FAQ General 1
What is Osteoathritis?

Osteoarthritis is the most common form of arthritis. It is a degenerative joint disease that causes deterioration of cartilage between bones. It can be caused by aging, genetics, obesity, and joint injuries from sports, work, or accidents.

98% of the knee joints replaced in the UK are because of osteoarthritis.at

What tests will confirm the diagnosis of osteoarthritis?

Osteoarthritis is often visible on X-rays. Cartilage loss is indicated if the normal space between the bones is narrowed, if there is an abnormal increase in bone density, or if bony projections or erosions are evident. A blood test is often taken to rule out rheumatoid arthritis.

Mr Moss will conduct an examination of your joint and will ask you to describe the pain. He will record your medical history, often asking you a series of questions about injuries, infections, ailments you have experienced, and any medications you are taking.

From this information and examination, Mr Moss will choose the most appropriate treatment option for you.

How do I know if I require knee surgery?

Commonly patients experience pain and swelling in the knee and find that everyday activities are uncomfortable. Walking may be restricted and sleep may be interrupted. Patients may notice instability or locking of the knee and occasionally a grinding sensation.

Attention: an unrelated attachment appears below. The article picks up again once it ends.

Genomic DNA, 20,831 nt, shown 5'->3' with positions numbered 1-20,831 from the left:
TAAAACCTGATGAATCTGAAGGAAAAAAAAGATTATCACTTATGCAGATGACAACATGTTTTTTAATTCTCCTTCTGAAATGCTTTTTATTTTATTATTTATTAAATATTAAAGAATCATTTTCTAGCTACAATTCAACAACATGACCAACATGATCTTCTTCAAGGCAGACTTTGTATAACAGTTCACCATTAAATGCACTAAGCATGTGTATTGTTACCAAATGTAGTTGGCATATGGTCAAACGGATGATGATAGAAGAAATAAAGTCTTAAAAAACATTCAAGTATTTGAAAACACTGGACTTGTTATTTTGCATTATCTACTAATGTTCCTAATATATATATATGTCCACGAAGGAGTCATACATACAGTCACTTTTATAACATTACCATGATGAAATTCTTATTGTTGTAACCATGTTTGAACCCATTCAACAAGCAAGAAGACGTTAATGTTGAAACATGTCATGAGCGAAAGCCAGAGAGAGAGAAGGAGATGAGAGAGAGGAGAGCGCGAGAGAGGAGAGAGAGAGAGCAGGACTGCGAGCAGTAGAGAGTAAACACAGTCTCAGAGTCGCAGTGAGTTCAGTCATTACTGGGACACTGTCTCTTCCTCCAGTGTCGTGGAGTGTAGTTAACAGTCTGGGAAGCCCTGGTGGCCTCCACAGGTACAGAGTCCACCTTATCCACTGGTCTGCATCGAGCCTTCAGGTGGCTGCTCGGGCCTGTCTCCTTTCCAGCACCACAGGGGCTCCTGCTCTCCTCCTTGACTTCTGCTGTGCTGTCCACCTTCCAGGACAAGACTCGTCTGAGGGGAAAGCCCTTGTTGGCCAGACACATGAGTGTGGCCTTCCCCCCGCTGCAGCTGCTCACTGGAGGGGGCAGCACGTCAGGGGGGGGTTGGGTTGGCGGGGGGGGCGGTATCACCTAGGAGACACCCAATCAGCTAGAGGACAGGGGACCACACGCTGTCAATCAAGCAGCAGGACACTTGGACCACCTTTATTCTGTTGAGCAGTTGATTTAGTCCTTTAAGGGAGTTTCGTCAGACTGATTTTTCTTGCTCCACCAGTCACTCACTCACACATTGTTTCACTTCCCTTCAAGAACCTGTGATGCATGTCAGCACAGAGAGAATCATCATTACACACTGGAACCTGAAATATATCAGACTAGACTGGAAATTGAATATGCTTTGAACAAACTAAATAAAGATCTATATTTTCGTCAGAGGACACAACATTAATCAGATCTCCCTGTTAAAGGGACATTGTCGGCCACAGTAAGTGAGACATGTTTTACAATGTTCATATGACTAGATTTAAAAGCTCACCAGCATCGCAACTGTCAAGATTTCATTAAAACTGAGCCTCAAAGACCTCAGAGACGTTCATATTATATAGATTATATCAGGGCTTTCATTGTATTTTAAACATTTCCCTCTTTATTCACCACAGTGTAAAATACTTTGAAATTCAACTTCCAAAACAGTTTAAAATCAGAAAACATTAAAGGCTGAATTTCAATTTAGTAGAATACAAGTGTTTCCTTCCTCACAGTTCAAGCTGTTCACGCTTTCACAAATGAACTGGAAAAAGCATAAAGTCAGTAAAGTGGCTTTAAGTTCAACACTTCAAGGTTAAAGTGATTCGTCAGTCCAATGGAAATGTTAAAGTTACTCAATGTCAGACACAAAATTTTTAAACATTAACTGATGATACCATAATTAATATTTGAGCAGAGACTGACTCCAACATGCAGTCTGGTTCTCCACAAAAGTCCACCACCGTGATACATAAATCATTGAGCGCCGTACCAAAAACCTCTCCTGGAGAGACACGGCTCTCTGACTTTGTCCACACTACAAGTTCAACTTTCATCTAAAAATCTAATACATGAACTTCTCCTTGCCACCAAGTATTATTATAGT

Though non-surgical treatments are always considered initially, if using medication and a can aren’t delivering enough relief, you need to be referred to a consultant orthopaedic surgeon by your GP before you can be considered for surgery.

Why do so many people need their joints replaced?

The most common reason is osteoarthritis which causes a patient to experience aching, stiffness, and eventual loss of mobility within the knee joint. Inflammation may or may not be present. The pain may be severe at times, followed by periods of relative relief. It often worsens after extensive use of the knee and is more likely to occur at night than in the morning. Stiffness tends to follow periods of inactivity, such as sleep or sitting and can be eased by stretching and exercise. Pain also seems to increase in humid weather. As the disease progresses, the pain may occur even when the joint is at rest and can keep the sufferer awake at night.